Note that a crucial ingredient in my GPS story is that the norms governing the degradation of GPS messages are in some way public. If these norms were secret, then the military would be making the GPS satellites do something akin to lying when they degraded their messages. But moral norms are essentially public.
Objection 1: The norms relevant to the determination of the content of a statement are not moral but linguistic norms. The moral norms require that Alice utter “Not s” in an assertoric way only when (4) obtains. But the linguistic norms require that Alice utter “Not s” in an assertoric way only when (3) obtains. And hence (3) is the content of “Not s”, not (4).
Response: This is a powerful objection. But compare the GPS case. We could try to distinguish narrowly technical norms of satellite operation from the larger norms on which GPS satellites are controlled by the US military in support of military aims. That would lead to the thought that the time field of the satellite (on my fictionalized version of the story) would mean (1). But I think it is pretty compelling that the time field of the satellite would mean (2). The meaning of the message needs to be determined according to the overall norms of design and operation, not some narrow technical subset of the specifications. Similarly, the meaning of a linguistic performance needs to be determined according to the overall norms of design and operation of the human being engaging in the performance. And it is precisely the moral norms that are such overall norms.
Second, linguistic norms are norms of voluntary behavior, since linguistic performance is a form of voluntary behavior. But a norm of voluntary behavior that conflicts with morality is null and void insofar as it conflicts, much as an illegal order is no order and an unconstitutional law is no law.
Third, on a view on which linguistic norms have the kind of independence from moral norms that the objection requires, it is difficult to specify what makes them linguistic. For we cannot simply say that they are the overall norms governing linguistic behavior. Moral norms do that, as well. A distinction like the one in the objection would make sense in the case of something where the rules are formalized. Thus, there are circumstances when the rules of chess require one to do something immoral. (For instance, suppose that a tyrant tells you she will kill an innocent unless you move a pawn forward by three squares. The rules of chess require you to refrain from doing that, but it is immoral for you to refrain from it.) But the rules of chess are simply a well-defined set of statements about what constitutes a game of chess, and it is relatively easy to tell if something is a rule of chess or not. But linguistic norms are just some among the many norms governing human behavior, and it is hard to specify which ones they are, if one can't do it by the subject matter of the norms. (I am also inclined to think that the rules of chess might not actually be norms; they are, rather, classificatory rules that specify what counts as a victory, loss, draw or forfeit; the norms governing play are moral.)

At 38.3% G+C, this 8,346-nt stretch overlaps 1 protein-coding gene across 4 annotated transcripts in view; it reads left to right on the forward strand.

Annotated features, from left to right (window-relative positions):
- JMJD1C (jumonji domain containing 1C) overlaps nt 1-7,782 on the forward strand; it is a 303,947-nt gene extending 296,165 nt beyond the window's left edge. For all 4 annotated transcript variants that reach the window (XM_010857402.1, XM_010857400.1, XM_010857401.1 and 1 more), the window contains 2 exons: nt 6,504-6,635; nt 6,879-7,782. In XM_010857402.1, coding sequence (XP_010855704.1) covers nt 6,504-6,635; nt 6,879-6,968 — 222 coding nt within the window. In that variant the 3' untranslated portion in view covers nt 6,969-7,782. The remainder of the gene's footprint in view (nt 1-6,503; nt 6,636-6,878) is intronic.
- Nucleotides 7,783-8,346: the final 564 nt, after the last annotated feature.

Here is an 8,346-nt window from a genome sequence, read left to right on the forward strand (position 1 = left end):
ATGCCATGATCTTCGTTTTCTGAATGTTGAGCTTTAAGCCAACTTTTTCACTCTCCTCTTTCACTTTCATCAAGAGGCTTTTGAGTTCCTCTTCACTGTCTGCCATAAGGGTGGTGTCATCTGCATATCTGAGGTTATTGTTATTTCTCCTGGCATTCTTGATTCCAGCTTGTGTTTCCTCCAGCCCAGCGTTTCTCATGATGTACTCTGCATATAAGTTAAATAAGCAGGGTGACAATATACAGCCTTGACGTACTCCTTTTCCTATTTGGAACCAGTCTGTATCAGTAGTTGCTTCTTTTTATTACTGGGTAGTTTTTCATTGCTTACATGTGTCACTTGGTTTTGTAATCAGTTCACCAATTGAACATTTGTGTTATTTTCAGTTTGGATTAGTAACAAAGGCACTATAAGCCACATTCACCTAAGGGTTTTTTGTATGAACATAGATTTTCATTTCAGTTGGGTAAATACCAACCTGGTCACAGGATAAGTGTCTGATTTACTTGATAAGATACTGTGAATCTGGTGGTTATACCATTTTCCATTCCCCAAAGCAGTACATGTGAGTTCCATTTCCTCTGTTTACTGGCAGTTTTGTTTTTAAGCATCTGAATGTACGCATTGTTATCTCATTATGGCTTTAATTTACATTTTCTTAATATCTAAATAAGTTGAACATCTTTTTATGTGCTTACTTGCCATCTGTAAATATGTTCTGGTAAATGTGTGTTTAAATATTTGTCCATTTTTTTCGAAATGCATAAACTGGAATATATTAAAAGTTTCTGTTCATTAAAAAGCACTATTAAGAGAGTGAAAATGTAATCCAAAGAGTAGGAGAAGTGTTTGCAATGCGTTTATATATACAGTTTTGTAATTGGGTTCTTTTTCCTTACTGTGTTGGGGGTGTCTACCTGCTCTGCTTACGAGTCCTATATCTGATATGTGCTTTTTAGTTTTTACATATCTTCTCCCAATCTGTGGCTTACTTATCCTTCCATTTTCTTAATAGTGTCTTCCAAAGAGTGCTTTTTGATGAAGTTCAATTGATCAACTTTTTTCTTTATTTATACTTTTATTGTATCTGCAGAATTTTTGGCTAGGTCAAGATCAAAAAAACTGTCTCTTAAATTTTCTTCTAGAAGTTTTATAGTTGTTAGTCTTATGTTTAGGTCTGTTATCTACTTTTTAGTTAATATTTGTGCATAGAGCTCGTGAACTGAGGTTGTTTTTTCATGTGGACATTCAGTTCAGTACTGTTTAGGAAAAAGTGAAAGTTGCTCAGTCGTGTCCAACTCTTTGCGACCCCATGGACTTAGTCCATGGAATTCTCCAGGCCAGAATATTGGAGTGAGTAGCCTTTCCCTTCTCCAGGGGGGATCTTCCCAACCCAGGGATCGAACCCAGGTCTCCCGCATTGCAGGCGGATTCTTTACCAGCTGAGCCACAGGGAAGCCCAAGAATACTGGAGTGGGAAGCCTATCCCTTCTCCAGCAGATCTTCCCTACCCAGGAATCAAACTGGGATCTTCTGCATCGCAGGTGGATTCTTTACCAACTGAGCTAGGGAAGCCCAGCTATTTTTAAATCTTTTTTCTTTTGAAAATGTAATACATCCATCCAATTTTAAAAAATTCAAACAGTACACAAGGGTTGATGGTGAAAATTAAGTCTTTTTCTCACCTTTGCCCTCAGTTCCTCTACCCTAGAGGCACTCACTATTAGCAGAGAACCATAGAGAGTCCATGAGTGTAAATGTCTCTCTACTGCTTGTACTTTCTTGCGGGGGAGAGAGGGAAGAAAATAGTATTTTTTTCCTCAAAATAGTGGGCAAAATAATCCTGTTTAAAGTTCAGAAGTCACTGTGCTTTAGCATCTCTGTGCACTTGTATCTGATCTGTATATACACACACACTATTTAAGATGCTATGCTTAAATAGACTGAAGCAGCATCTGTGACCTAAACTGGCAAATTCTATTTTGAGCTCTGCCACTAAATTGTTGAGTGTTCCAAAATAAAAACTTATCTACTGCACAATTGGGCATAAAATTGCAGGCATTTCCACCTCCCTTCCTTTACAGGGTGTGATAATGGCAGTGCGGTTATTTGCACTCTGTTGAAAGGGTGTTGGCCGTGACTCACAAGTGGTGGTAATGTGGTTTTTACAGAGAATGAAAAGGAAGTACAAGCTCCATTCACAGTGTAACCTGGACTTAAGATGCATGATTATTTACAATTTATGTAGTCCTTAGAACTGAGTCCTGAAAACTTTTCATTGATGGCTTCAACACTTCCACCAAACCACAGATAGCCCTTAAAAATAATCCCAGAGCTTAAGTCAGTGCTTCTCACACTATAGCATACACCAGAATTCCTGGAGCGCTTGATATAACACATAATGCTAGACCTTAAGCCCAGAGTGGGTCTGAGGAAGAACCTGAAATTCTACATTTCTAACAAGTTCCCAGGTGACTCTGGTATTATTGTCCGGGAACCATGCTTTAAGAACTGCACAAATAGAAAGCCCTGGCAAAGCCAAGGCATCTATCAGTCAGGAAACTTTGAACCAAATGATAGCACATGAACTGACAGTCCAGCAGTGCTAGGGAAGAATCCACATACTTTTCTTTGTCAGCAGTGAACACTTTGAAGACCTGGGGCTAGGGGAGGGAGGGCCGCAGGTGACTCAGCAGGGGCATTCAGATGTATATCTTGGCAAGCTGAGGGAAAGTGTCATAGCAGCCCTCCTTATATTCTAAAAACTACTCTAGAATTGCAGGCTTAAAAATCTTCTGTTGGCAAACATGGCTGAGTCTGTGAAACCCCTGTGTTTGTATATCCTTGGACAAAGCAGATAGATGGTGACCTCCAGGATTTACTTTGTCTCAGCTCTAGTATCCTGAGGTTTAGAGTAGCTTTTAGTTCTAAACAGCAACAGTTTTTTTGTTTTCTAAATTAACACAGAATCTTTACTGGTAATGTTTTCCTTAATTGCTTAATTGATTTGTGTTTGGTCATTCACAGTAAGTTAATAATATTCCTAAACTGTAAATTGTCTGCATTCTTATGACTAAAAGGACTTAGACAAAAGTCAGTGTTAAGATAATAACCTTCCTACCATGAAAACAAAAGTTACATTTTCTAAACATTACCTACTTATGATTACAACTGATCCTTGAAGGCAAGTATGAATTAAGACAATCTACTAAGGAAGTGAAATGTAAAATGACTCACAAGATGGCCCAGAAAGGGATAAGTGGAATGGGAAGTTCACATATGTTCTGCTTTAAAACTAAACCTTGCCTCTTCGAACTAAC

Objection 2: Content is not normatively determined.
Response: If that’s right, then my line of argument does fail. But I think a normative picture of content is the right one. In part it’s my Pittsburgh pedigree that makes me want to say that. :-)
Objection 3: Bite the bullet and say that when Alice utters “Not s”, she is in fact asserting (4) and not lying even if Cs obtains. While on this view, technically, lying is never permissible, in practice the view permits the same behaviors as a view on which lying is sometimes permissible.
Response: This just seems implausible. But I wish I had a better response.